All I'm saying is that it seems to me that Catholicism has very little "wiggle room" and Protestantism has a whole lot of it. Human nature, being lazy, looks for the easiest way. So which one is the easiest way? If God made us as we are, then surely he understands that we do indeed want the easiest way, right? :)
Personally, I think Catholicism is easier. But it's harder to gain membership. Protestants have easy membership, but look for evidence of "fruit" and have expectations of a moral lifestyle.

I don't think it's laziness that keeps people from a life of faith. I think it's selfishness. I like what I like and I want to keep doing as much of it as I can KWIM?
 

geekgrrl

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Rev. said:
No, Catholics say if you have been baptised you will go to heaven. For the Catholic, baptism=salvation. The good works they perform are for personal merit and include confession, penance, fasting, prayer.

The disconnect happened when Martin Luther was studying in Romans and realized that we are saved by grace. "By grace are you saved through faith, and that not of yourselves. It is a gift from God, not of works, lest any man should boast." Originally, Paul was addressing the Roman Jews who wanted to compel new Gentile believers to keep the Law. Paul said that keeping the Law (good works) does not save us. But God, in his grace (grace=gift of unmerited favor. A gift we have not earned or deserve) has allowed us to participate in Jesus' sacrifice through faith. Through Jesus, the penalty for sin has been paid and we are now able to live holy lives.

Martin understood all this the way Paul meant it... not the way the Catholic church had started teaching it. So Martin objected to the works the church was requiring of its members (since works does not save us) and started a revolution.

I hope I've answered this with the above. But I'm happy to clarify.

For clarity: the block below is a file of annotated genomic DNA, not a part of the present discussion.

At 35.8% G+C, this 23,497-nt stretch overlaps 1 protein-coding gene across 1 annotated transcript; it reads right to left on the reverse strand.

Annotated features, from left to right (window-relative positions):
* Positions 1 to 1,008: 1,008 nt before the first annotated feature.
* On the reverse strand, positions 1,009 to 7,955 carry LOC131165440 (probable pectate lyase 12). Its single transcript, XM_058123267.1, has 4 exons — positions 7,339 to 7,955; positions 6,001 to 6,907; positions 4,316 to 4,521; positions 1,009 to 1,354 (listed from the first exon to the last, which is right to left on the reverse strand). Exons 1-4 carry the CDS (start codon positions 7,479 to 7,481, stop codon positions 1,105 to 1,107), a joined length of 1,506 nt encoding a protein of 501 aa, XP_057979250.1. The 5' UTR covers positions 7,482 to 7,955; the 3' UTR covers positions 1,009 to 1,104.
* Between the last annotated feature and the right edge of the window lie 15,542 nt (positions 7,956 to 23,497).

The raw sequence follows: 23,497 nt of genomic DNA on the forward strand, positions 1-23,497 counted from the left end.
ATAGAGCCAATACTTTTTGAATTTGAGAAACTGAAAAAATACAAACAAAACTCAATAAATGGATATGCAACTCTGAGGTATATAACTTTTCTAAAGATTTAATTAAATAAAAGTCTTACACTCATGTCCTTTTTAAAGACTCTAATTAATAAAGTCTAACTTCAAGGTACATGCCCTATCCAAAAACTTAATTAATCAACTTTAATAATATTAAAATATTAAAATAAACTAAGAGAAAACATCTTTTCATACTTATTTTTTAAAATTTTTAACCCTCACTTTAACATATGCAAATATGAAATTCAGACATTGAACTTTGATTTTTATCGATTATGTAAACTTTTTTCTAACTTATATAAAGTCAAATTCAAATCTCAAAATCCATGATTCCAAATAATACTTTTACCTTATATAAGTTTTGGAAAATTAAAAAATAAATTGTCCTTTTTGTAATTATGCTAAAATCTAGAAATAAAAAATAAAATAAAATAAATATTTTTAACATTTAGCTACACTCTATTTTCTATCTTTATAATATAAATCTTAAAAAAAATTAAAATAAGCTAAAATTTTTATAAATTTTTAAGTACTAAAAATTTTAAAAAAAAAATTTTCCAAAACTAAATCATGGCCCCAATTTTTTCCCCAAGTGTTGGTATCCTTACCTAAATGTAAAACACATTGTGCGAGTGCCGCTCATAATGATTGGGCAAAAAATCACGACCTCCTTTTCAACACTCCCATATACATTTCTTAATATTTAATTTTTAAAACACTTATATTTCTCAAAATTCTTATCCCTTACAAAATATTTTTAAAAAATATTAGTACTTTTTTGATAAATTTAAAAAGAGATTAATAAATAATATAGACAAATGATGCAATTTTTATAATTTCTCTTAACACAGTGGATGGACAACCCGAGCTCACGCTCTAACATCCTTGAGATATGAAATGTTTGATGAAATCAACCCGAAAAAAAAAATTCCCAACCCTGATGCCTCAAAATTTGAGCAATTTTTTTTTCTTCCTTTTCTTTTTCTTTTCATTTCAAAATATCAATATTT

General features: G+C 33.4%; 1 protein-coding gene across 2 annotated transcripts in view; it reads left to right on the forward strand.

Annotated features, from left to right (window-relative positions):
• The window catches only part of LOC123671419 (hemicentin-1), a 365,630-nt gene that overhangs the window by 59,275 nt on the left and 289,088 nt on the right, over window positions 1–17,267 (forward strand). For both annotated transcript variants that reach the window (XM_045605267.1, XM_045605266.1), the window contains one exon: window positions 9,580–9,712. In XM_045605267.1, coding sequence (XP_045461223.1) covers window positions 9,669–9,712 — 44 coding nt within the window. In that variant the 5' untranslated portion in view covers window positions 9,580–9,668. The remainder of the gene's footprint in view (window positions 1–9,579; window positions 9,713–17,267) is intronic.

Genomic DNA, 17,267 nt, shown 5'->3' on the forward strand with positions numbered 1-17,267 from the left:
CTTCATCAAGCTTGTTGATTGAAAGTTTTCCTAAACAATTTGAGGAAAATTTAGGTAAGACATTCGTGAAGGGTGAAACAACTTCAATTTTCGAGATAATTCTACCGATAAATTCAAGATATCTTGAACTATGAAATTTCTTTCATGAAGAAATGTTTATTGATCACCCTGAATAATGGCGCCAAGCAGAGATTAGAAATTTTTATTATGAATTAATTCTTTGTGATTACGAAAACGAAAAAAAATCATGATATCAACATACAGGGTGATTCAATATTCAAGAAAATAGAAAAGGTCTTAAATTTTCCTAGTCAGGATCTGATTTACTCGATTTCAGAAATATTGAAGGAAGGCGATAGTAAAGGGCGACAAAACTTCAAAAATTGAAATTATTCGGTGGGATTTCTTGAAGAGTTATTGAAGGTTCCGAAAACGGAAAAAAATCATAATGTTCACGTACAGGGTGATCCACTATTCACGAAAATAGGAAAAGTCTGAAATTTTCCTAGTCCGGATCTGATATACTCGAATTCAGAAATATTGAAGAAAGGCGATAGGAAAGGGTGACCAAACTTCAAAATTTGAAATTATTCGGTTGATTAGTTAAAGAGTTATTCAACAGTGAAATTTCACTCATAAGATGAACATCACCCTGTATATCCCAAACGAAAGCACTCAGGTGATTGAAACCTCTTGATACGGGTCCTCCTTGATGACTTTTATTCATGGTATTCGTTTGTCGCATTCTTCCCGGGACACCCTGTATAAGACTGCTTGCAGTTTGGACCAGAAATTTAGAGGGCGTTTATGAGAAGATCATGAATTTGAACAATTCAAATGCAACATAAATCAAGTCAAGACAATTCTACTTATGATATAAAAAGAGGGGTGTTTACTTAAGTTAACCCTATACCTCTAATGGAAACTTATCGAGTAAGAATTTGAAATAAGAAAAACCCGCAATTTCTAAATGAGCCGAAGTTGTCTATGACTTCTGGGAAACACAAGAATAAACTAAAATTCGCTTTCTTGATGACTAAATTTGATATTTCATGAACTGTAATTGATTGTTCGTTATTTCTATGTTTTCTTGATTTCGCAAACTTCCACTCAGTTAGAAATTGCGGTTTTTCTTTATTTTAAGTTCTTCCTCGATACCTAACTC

Accepting Jesus is not "equal to," it's "instead of." And repentance is a part of that. Repent=turn 180 degress. To make a heart change. If you say with your mouth "Jesus is Lord" but don't mean it with your heart, you haven't accepted Christ. "The Lord does not look at the things man looks at. Man looks at the outward appearance, but God looks at the heart" 1 Sam 16:7

The good works that Jesus "required" were service to others. That's what Protestants teach...minister to the sick, the needy and the poor.
Thanks for the extensive effort you put into your explanation, Rev!

A question, though. If this is true: "The Lord does not look at the things man looks at. Man looks at the outward appearance, but God looks at the heart." then how does anyone know what God is really thinking at any given time about any given person? I know people who think God has blessed them when life is all blue skies and green lights, and that God has cursed them when things don't go their way. If the events of our lives are not signs from God, and this quoted statement is true, then how do we know what our standing is with God at any given instant?

To put it differently, Deists (my personal inclination, if I have any at all) believe that what we call "God" is actually an impersonal Prime Mover and does not take a personal interest in individual lives (and, by extension, is generally useless as a sugar daddy or granter of prayers). In this case, looking at the events of our lives tells us nothing about God. But if God is not the Deistic version and is indeed personally concerned about us, but we are incapable of seeing our situation as he sees it, then how can we know whether we are in a "state of grace" or "saved" (looking through both Catholic and Protestant eyes) at any moment, except through the events of our lives?

So, if we can't see ourselves as God sees us, it follows (to me, at least) that our only indicator of God's favor or disfavor is whether good or bad things predominate in our lives. Yes? No?
 

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Re: Faith without works is dead.

Montalban said:
All Orthodox Christian groups; Russian, Greek, Antiochian, Serbian etc share a general set of beliefs that make us all "Orthodox"; and we are in communion with one another. We are divided on administrative lines because in effect, when the church moved into a new area, they eventually handed everything over to the locals, so that the local language is used. There are some historical anominalies, such as the fact that the Orthodox should have created the Orthodox Church in America, instead of having Greek, Russian and so on in the one nation.